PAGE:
I loved the colors and the drops along the edges of the petals in my Arch Enhancing piece. Similarly, the drops near the center of the flower create visual interest especially with their magnifying glass properties. I find the surrounding colors being both captured and reflected from the surfaces of the drops just as enticing. I placed the subject in the frame so that the top one third line, using the rule of thirds, crossed just above the green heart at the flower’s center. I then used the lateral hairs as my focal point. That aesthetic decision put the water drops nicely in the zone of sharpness. The high level of detail allows surface textures to be seen.
Along with the fantastic colors, the arbitrary way the drops were scattered around the subject in my Random Jewelry piece drew me in. I’ve written in a previous post about how I consider water drops to be almost like jewelry for flowers and this subject was working it. I also liked how some of them appear to be nearly perfect spheres that seemingly float above the flower. Here too, I placed the subject in the frame so that the top one third line, using the rule of thirds, crossed just above the green heart at the flower’s center. For aesthetic reasons, the lateral hairs were, once again, used as my focal point with the concentration being on the left side. Depending on their relative distance from the camera’s sensor (within the focal plane), most of the water drops fell into the zone of sharpness. Here too, the high level of detail allows surface textures to be seen.
The petal surfaces in my H 2 Oh! piece were wet and nearly covered in drops. Equally attractive were the gorgeous colors beneath all that water. After inspecting the flower through the lens at two times life-size, I made the aesthetic decision to create an abstract composition that featured the drops while utilizing the bright and bold colors as a fantastic backdrop. I placed the pansy in the frame so that the upper left crossing line, using the rule of thirds, was on the green heart in the flower’s center. I then pulled it left just a little so that the drops I wanted on the right side of the frame weren’t cut off by the edge. I used the two largest drops on both sides of the anterior petal as my focal point which caused some drops to be in and others to be beyond the zone of sharpness. As it was only providing a very colorful background, the flower received no sharpness consideration. While creating compositions, the sunstars being reflected on some of the surfaces provided additional excitement. I actually created pieces of this subject using the diffuser where no sunstars remained, but I prefer how they add visual interest and throw concentrated light that illuminates the colors where it’s focused.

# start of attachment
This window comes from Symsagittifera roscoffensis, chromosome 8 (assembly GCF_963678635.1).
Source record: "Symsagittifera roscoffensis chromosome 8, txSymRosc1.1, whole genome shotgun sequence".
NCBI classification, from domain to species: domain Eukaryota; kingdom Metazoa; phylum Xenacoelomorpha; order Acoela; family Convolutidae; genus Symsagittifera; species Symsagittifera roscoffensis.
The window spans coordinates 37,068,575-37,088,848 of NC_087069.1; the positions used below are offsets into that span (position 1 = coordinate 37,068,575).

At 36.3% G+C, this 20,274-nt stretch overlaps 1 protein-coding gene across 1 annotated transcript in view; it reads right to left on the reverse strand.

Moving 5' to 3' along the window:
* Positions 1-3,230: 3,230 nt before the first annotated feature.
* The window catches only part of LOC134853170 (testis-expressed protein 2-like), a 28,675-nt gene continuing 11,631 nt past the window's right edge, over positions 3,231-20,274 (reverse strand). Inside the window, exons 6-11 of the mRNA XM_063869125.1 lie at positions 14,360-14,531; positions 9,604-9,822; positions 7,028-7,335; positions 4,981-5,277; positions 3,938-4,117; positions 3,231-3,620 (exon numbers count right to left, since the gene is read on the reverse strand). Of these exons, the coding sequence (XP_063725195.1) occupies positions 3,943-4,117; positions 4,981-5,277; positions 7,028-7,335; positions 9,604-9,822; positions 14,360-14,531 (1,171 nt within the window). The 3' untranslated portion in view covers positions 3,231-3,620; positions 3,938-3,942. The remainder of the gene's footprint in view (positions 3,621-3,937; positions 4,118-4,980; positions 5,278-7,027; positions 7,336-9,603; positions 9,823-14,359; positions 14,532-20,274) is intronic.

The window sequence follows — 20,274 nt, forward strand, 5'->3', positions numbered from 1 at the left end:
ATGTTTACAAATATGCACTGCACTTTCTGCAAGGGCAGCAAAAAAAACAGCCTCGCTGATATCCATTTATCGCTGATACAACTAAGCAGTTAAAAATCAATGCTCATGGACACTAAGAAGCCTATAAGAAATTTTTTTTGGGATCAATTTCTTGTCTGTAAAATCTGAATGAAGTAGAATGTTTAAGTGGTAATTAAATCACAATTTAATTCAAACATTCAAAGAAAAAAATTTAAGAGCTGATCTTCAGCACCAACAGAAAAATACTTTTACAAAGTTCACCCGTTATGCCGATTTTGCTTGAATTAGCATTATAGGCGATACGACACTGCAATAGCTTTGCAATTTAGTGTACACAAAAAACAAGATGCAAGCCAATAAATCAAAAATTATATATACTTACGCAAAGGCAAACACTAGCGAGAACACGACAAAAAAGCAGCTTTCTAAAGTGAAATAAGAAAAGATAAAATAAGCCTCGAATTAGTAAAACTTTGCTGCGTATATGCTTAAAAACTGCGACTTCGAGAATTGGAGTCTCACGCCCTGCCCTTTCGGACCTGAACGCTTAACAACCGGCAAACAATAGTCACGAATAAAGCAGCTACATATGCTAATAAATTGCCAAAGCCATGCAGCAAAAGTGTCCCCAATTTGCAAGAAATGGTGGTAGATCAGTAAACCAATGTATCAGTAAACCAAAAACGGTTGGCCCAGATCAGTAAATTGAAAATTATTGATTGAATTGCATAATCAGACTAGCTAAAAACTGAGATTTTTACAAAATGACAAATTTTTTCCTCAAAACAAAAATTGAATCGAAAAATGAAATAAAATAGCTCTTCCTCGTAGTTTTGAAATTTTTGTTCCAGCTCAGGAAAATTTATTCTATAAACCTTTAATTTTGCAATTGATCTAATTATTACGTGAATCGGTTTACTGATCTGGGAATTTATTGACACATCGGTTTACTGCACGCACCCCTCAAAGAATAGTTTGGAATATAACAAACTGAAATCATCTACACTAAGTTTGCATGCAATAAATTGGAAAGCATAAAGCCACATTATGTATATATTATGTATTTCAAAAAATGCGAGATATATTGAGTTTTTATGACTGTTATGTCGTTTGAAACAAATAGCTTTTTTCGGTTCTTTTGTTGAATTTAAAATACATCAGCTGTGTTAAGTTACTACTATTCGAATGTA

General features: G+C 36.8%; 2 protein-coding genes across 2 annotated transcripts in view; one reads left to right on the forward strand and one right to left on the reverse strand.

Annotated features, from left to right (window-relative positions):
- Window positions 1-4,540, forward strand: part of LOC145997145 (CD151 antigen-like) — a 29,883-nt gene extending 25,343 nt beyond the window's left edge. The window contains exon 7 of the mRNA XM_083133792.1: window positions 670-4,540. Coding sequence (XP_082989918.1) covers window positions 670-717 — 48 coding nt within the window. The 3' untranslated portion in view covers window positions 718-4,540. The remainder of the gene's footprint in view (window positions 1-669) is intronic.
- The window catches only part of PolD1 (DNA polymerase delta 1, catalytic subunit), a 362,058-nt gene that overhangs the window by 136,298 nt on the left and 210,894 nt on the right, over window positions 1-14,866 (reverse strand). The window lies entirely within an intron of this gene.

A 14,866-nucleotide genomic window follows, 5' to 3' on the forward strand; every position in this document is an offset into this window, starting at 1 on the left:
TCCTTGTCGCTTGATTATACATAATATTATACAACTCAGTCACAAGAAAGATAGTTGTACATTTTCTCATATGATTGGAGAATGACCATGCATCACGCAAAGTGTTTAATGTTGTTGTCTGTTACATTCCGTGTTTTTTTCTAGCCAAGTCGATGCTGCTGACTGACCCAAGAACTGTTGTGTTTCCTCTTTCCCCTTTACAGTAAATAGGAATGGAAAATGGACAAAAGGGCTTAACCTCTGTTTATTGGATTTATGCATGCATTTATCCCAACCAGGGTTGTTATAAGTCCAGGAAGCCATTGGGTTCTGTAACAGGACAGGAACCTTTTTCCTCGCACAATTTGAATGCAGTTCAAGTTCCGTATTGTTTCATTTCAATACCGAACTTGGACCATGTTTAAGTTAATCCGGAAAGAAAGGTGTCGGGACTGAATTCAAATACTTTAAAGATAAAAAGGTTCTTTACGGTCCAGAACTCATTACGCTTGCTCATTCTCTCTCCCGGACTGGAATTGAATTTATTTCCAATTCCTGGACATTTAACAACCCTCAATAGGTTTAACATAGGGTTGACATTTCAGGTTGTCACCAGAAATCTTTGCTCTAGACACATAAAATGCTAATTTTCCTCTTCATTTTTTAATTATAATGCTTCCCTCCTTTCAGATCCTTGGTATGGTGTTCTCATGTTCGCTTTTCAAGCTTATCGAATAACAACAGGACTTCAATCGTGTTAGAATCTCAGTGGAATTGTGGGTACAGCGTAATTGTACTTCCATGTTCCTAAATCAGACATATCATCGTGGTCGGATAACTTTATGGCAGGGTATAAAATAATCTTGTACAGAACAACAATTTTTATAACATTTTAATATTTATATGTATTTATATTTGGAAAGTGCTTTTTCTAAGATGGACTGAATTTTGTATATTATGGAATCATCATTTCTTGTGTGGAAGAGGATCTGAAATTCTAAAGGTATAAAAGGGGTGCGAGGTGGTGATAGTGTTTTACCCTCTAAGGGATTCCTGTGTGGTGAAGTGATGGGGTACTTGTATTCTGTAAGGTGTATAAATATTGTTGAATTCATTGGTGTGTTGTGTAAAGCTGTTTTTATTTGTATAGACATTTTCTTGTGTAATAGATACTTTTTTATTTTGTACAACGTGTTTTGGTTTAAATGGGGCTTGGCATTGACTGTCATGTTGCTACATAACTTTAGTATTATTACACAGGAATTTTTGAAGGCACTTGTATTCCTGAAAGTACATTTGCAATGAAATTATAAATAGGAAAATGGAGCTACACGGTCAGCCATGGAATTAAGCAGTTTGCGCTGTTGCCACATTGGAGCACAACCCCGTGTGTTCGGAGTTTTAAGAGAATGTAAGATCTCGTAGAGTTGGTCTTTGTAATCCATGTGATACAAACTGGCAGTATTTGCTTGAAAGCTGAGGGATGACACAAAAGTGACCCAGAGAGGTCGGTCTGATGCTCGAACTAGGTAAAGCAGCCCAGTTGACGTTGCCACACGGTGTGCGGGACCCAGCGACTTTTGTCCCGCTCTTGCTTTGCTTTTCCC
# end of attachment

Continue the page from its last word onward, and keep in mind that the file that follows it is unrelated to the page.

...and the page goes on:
My Crystalline piece is similarly abstract with even more distinct spheres and another stunning background. Once again, I made the aesthetic decision to force the flower into becoming a gorgeous backdrop for the water drops which also meant that it wasn’t afforded any sharpness concerns. The pattern that the drops form makes it appear that they are flowing out of the center of the flower and rolling down it towards the corner on the left-hand side. Almost as if the flower itself was producing them. Here too, I preferred the composition with the sunstars over the version that utilized the diffuser.
I started my photographic year at the Rye Patch. Upon opening the large, swinging, wooden door, the pansies in Patsy’s Garden immediately got my attention. I’ve written about this special area between the two sides of the Rye Patch Rose Garden in previous posts, and I’ve found excellent subjects in it over the years. I don’t know who Patsy was, but I’d bet that she would have been pleased to know that such beauty blooms in her name. The pansies that filled her memorial garden were quite colorful and some had decidedly pastel shades (a color scheme I had, up to that point, never encountered). Pansies are awesome little flowers, and I’ll say it again for the record; Pansies Rock!